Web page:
1924 was also the year that the township trustee sold off several of its retired buildings, though the old school at Matamoras was retained to be used for storage. In auction, the Waugh school was purchased by Sam Wearly for $252, and the Hoover school -which the township had evidently retained ownership of for some time after it closed- was sold to W.A. Hoover for $151. Alex Johnson purchased the old Pleasantdale school for $225, while F.G. Sarber acquired the old Blackford schoolhouse for $175. Due to its deplorable condition, A.M. Shannon was able to obtain the abandoned Goodboo schoolhouse for only $101- about $1,641 today (Sale, 1924).
After the opening of the joint high school, Harrison Township operated three schools. The Main Street school -the former high school situated at the northeast corner of Main and Monroe streets- served students from grades 1-4, while the Huntington Street school on the site of Baldwin Park served grades 1-6. The high school took in the remainder of the township’s pupils (Open, 1928).
By 1938 it became clear that the Huntington Street departmental school and the Main Street primary building were too old to continue classes from. They were also potentially dangerous, with oil-soaked floors and stairways, and couldn’t be modernized efficiently. That year, a $45,818 grant was received through the Public Works Administration in order to erect a combined elementary school on the site of the Main Street building, just across Monroe Street from the joint high school (Montpelier, 1938). It was finished in 1939 and made its predecessors obsolete.
In 1958, Indiana’s State Commission for the Reorganization of School Corporations passed new guidelines for school districts specifying that, at a minimum, each must have a resident school population of at least 1,000 students in terms of average daily attendance, as well as an adjusted assessed valuation of at least $5,000 per pupil in average daily attendance (Delaware, 1959). Asa result of this, Harrison Township combined with Jackson and Washington townships to form Montpelier Community Schools (Hartford, 1962), per unanimous vote (Vote, 1961). Montpelier became the sole high school in the district.
In 1969, after every township combined to form a county-wide Blackford school system, high-school students of Harrison Township began attending classes at the new, $5.3 million, 56-classroom Blackford County High School just north of Hartford City (New, 1967). Montpelier continued to house elementary classes in its 1938 building, while the old high school became a middle school.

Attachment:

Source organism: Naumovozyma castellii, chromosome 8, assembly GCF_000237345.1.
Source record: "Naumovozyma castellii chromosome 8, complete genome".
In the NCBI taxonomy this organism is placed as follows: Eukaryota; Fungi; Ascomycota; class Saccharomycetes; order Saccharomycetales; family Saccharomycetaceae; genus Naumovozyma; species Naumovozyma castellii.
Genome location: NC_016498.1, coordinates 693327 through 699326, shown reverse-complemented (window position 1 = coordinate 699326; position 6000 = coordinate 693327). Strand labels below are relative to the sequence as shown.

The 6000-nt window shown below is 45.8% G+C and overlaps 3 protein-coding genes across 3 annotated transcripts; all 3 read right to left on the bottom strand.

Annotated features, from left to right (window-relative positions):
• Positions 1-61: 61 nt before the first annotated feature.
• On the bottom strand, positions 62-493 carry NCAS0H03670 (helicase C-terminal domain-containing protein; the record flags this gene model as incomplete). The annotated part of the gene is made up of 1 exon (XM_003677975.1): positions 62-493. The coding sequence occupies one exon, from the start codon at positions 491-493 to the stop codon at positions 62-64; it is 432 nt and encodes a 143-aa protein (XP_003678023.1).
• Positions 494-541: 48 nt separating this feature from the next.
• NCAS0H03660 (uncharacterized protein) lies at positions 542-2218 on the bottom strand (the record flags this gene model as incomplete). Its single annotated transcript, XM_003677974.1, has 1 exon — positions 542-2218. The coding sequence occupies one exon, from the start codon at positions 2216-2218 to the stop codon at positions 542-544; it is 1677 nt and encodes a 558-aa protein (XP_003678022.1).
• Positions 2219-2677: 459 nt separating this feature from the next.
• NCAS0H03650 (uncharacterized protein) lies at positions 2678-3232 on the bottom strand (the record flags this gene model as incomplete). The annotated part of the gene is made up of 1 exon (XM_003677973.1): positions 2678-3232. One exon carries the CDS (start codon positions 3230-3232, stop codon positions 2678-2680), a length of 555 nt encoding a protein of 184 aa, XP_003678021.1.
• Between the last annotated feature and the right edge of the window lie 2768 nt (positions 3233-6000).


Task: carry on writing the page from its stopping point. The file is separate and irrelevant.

The 1938 Montpelier Elementary school was closed and demolished at the end of the 1998-99 school year, and the former high school was enlarged to become a middle school (McBride, 1998). In 2010, the old high school and then-elementary school was converted to an elementary school after the Blackford County School Board reconfigured the district by consolidating its seventh- and eight-grade students into a single building in Hartford City. Fifty-two students transferred to the nearby Southern Wells Community School District in protest (Leiker, 2010).
Today, Harrison Township is home to Montpelier Elementary, which remains housed in the 1924 structure, which has been expanded. The District 4: Goodboo still stands in a state of abandonment, as does the Harrison Township District 3: Blackford school. The District 1: Waugh Schoolhouse appears to serve as a kind of detached garage for the home directly to its north.
Shinn, B. (1900) Biographical Memoirs of Blackford County, Ind. book. The Bowen Publishing Company. Chicago, IL.
Kemper, G. W. H. (1908). Education in Delaware County. In A Twentieth Century History of Delaware County, Indiana, Volume 1 (Vol. 1, p. 252). book, Lewis Publishing Company.
Helm, T. B. (1881). Mount Pleasant Township. In History of Delaware County, Indiana: With Illustrations and Biographical Sketches of Some of Its Prominent Men and Pioneers (pp. 268–269). book, Kingman Brothers.
Natali, B. L. (2007). The Impact of Caleb Mills on the Hoosier Education Debate: An Edition of Two Unpublished Addresses (thesis). University Graduate School, Indianapolis.
Indiana Constitution. (1851), art. 8, sec. 1.
Goodspeed, D. (1972, October 29). The Muncie Star. p. 39.
Hoover School Condemned (1913, June 25). The Muncie Star. p. 8.
Montpelier Notes (1916, March 25). The Muncie Star. p. 9.
To Eliminate 6 Old Schools (1924, July 4). The Muncie Star. p. 2.
Hartford City Notes (1921, June 8). The Muncie Star. p. 8.
Goodboo School Is Condemned (1923, October 12). The Muncie Star. p. 8.
Montpelier (1923, November 15). The Muncie Evening Press. p. 2.
Montpelier (1923, March 19). The Muncie Evening Press. p. 5.
Mayer Block Is Sold (1931, July 11). The Muncie Star. p. 9.
Teachers Will Meet Monday (1926, September 3). The Muncie Star. p. 5.
Sale of Abandoned Schools Bring $1,575 (1924, July 30). The Muncie Star. p. 9.
Open At Montpelier On Tuesday, Sept. 4 (1928, August 26. The Muncie Star. p. 3.
Montpelier to Get New PWA School (1938, August 11). The Muncie Evening Press. p. 2.
Delaware County Committee for the Reorganization of School Corporations. (1959). A Comprehensive plan for the reorganization of school corporations of Delaware County Indiana. Muncie, IN; Delaware County Committee for the Reorganization of School Corporations.
Hartford City Students to Go to School Sept. 4 (1962, August 27). The Muncie Star Press. p. 10.
Vote Two-Unit School Plan in Blackford (1961, April 9). The Muncie star. p. 3.
New Blackford County High School (1967, October 18). The Muncie Evening Press. p. 21.
McBride, M. (1998, August 18). Blackford schools won’t be delayed by construction. The Muncie star Press. p. 1.
Leiker, J. (2010, August 17). Crossing the (county) line. The Muncie Star Press. p. 3.